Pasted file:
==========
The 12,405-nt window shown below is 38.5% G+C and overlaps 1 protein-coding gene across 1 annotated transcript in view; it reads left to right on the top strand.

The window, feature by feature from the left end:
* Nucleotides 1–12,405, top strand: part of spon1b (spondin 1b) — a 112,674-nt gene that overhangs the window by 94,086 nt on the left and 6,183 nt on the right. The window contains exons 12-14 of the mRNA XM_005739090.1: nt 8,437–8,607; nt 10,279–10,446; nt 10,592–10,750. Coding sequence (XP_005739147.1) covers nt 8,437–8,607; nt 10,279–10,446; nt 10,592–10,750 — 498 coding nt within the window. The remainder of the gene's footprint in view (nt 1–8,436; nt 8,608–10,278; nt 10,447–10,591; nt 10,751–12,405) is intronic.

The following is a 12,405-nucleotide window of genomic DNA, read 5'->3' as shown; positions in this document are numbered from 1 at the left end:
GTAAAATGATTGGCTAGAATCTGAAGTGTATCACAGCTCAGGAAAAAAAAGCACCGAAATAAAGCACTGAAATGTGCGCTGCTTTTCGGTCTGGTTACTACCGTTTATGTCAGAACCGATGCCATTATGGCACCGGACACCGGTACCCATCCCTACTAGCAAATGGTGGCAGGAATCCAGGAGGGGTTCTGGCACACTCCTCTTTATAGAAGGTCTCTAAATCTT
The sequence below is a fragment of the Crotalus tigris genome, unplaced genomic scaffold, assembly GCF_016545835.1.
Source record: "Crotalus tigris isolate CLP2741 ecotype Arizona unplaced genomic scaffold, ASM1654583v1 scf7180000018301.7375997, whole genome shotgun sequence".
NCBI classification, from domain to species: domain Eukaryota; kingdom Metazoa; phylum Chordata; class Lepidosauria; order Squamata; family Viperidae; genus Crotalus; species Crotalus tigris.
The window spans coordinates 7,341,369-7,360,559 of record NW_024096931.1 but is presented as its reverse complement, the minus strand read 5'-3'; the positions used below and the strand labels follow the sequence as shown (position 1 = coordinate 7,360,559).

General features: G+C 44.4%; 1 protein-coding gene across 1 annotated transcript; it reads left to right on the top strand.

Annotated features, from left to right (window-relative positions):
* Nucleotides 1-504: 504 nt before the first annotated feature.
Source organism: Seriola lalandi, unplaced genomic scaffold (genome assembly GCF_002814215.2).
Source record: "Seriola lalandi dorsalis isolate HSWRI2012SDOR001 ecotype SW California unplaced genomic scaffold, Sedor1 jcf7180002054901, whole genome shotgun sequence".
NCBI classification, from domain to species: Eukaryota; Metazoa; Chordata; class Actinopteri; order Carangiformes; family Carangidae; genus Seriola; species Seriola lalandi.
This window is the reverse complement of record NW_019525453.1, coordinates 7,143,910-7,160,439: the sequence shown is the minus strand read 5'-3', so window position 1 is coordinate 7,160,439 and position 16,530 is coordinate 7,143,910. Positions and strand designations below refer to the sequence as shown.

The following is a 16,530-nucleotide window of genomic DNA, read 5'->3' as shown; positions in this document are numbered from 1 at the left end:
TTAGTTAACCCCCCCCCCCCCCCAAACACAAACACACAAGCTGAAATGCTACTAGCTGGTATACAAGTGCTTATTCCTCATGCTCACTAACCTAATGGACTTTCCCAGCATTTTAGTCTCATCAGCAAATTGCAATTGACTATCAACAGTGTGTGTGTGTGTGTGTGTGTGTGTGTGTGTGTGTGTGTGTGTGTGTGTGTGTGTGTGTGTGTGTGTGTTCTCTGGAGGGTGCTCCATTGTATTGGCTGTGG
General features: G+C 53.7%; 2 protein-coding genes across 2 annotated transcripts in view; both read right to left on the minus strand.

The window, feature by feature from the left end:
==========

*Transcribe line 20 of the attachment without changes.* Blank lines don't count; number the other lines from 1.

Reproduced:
The window, feature by feature from the left end: